I do not wish in any sense to trivialise what is an incredibly important debate, in respect of which I have not the slightest doubt about the sincerity, integrity and commitment of the right hon. Gentleman; but in such situations, I sometimes worry that when we are told that something is going to happen—for example, that there will be a troop deployment and that it will begin in October—it is analogous to the conversation that one might have when ordering a taxi from a hard-pressed firm. One says to the controller, “When will the taxi come?”, and he says, possibly after a moment’s hesitation, “It’ll be 15 minutes, sir.” And one says, “Do you really mean 15 minutes, or do you mean that you would like it to be 15 minutes, but in practice, it is much more likely to be half an hour?” I would rather know. I ask the Secretary of State in all sincerity, will he give us a little more information?

I admire the right hon. Gentleman greatly, and I think that he is an extremely good Secretary of State for International Development. I also happen personally to have a very high regard for the former Foreign Secretary, the Leader of the House of Commons, the right hon. Member for Blackburn (Mr. Straw). I hope therefore that it will not be taken in the wrong spirit if I say that although I greatly esteem both right hon. Gentlemen, I do not exonerate the Government entirely from responsibility for the sorry saga that has beset the people of Darfur. It is not really good enough simply to blame others. DFID has done a superb job, but I have been much less sanguine about the foreign policy response of the international community, in respect of which the Foreign and Commonwealth Office has had a part to play.

Today is not the day to explore in detail whether sequencing took place, inadvertently or calculatedly, but we must all examine our consciences very carefully and unsparingly, with a view to trying to ensure that foreign policy responses in the future are much more robust and that they reflect the words contained in international agreements and public protocols. I think, for example, of the United Nations’ responsibility to protect and the UN millennium review summit, which was referred to earlier.

We would like to have some idea, just on the numbers, of what the Secretary of State might consider an appropriate peacekeeping force. I was honest enough to say—and if I had not been, it would probably have been readily discovered in any meaningful exchange—that I have no expertise whatever in military planning, strategy or logistics. However, it worries me greatly that we still do not seem to have much sense of what the scale of the peacekeeping commitment is intended to be.

On the one hand, the Aegis Trust has proffered into the public domain the figure of 25,000 troops, which it judges might be required for the peacekeeping task. On the other hand, General Romeo Dallaire, who is not exactly uninformed about such matters, having had the searing experience of trying to cope in wholly inadequate circumstances in Rwanda, long ago suggested that 44,000 troops would be required. There is also the view of Major General Collins Ihikere, the AMIS force commander,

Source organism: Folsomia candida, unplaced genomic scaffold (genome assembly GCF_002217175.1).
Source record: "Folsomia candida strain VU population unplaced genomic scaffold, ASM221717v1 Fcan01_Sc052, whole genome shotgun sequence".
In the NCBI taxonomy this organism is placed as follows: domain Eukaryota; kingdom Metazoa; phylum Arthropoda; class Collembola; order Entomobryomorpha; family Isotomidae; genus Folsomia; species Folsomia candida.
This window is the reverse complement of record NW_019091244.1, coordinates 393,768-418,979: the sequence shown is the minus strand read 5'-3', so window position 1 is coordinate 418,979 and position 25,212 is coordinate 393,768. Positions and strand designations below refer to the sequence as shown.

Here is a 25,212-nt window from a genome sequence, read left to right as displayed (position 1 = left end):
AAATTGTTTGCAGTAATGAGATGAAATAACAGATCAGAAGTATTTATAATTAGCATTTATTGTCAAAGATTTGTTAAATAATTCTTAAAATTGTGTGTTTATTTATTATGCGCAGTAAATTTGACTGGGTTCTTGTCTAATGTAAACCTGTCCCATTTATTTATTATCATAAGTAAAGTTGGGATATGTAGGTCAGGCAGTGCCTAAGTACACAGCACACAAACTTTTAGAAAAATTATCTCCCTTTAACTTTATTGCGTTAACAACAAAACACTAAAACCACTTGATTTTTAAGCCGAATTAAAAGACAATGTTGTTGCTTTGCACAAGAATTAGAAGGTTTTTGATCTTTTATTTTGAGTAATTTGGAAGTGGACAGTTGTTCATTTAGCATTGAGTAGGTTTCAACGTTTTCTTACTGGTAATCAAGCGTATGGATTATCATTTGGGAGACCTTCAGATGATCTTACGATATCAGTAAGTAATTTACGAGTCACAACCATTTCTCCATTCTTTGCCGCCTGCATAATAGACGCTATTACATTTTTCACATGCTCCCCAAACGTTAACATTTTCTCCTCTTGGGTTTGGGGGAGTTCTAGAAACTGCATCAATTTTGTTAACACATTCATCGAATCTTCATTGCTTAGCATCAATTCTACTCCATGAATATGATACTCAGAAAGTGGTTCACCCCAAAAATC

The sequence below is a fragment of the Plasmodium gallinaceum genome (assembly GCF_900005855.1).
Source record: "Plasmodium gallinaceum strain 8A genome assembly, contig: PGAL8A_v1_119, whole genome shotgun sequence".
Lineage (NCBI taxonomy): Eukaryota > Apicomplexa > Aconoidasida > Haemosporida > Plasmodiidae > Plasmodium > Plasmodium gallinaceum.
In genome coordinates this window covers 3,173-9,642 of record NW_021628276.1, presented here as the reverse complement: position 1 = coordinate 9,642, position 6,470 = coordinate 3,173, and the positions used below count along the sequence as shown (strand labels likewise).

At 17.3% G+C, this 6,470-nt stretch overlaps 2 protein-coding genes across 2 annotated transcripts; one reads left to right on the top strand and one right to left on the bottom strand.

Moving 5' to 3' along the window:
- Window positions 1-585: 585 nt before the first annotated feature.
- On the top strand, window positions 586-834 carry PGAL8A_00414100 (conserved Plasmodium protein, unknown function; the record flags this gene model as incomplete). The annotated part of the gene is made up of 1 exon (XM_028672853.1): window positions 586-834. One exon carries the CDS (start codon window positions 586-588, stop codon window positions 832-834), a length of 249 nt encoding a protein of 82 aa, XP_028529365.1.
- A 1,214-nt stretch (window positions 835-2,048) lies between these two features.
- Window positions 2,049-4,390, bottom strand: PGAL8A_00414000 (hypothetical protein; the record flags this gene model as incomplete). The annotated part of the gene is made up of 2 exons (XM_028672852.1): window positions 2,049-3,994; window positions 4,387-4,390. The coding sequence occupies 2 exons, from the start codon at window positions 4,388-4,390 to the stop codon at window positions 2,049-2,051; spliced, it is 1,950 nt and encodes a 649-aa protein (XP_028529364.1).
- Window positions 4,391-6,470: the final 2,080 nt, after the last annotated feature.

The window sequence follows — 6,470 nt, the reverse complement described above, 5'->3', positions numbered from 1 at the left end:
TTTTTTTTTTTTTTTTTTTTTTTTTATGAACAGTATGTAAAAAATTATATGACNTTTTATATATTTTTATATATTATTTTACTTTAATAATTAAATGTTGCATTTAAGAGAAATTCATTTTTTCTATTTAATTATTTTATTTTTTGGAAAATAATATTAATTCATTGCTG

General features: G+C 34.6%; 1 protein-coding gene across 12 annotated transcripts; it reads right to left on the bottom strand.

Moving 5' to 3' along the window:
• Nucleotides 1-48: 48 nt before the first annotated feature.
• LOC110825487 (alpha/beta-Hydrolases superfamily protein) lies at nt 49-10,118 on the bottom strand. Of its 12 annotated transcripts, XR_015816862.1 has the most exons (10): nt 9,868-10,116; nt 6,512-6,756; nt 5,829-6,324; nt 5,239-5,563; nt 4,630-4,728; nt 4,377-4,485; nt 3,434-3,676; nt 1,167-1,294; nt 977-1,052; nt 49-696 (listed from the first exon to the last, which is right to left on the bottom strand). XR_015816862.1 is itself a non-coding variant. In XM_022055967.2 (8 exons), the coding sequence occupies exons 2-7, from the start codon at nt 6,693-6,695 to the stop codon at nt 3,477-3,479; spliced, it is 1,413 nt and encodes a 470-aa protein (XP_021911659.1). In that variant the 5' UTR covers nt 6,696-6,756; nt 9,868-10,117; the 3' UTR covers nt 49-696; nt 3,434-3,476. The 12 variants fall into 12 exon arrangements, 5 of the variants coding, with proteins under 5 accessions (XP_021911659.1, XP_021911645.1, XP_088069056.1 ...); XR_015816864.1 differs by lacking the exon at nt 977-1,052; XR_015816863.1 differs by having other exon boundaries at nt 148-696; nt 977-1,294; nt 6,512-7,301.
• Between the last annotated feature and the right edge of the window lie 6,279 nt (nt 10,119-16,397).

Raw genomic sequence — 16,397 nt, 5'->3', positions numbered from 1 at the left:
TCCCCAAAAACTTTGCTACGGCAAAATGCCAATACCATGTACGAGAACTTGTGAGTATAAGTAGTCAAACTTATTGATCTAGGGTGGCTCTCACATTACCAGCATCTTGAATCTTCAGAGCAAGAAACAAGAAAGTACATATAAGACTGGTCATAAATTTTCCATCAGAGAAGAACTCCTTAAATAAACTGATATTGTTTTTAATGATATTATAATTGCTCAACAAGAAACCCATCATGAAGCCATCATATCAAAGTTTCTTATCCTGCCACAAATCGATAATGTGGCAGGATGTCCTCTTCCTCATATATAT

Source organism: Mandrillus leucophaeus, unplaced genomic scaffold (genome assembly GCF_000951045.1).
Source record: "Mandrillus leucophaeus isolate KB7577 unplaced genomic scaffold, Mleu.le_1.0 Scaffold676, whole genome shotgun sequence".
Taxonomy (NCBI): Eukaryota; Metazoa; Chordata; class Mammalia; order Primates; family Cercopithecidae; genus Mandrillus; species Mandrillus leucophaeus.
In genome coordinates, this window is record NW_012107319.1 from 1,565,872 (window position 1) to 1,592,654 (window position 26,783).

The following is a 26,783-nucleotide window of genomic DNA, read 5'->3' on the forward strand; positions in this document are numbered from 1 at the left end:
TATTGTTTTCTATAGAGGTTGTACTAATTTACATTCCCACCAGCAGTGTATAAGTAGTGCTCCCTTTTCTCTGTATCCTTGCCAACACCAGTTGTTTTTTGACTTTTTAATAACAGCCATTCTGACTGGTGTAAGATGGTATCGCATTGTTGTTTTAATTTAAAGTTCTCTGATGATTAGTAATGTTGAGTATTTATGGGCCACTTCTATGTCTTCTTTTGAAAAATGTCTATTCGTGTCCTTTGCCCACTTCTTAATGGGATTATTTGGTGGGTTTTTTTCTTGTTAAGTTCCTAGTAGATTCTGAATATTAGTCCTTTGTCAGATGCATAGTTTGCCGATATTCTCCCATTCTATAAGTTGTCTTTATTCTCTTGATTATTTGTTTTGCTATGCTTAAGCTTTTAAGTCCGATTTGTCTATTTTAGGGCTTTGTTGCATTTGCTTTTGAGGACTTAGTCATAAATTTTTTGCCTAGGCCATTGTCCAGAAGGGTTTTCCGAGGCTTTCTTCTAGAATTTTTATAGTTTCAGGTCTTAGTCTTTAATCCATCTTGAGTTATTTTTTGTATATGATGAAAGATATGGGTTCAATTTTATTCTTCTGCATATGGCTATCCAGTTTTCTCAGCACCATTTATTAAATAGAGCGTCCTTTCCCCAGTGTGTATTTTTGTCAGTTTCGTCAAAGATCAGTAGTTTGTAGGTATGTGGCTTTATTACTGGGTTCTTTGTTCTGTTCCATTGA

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who is on the record somewhere as speculating that up to 60,000 troops could be required.

There is a huge difference between the figure of 7,000 talked about for the African Union force and the figures that I have quoted; indeed, there are even huge differences between 25,000, 44,000 and 60,000. Is the truth of the matter that the judgment will not really be made on the basis of the peacekeeping requirement, but will end up being involuntarily made on the basis of the relative parsimony of the individual contributor nations?

If that is the reality, we ought at least to be honest with ourselves about it. If we know that far more troops are needed, but that far fewer will be provided because countries are not prepared to cough up, let us please at least abandon the truly stomach-churning hypocrisy of claiming that the international community is now seriously concerned about bringing an end to the genocide. One might conclude—it would be sad, but probably inevitable to have to do so—that the international community was not that bothered about black Africans dying in Darfur, as opposed to people dying in Yugoslavia, Kosovo or Iraq.

Will the Secretary of State tell us something about the interesting idea of police-keeping and apply his remarks to the real crisis of insecurity and the sense of terror that had been pervasive in the camps for too long? On both my visits, with the hon. Member for Stroud (Mr. Drew) and subsequently with members of the Select Committee, the most striking feature was the spontaneous and unprompted response from people suffering in the camps. As the hon. Member for Edinburgh, West (John Barrett) knows only too well, when they were asked, “What’s your greatest concern? What is the biggest handicap you face? What is the most striking impediment to progress in your lives?”, they all said, “Lack of security. We are not safe. We are terrified.” If then asked the supplementary question, “From what have you fled and what are you frightened of?”, the answer was, almost always, the Government of Sudan and the Janjaweed and other militias.

I would be interested to hear more about security in the camps, because there is desperate concern that they will eventually prove to be not temporary places of refuge for a suffering, impoverished and starving population, but the permanent sanctuary of people who simply dare not go anywhere else for fear that they will be killed or raped if they attempt to do so.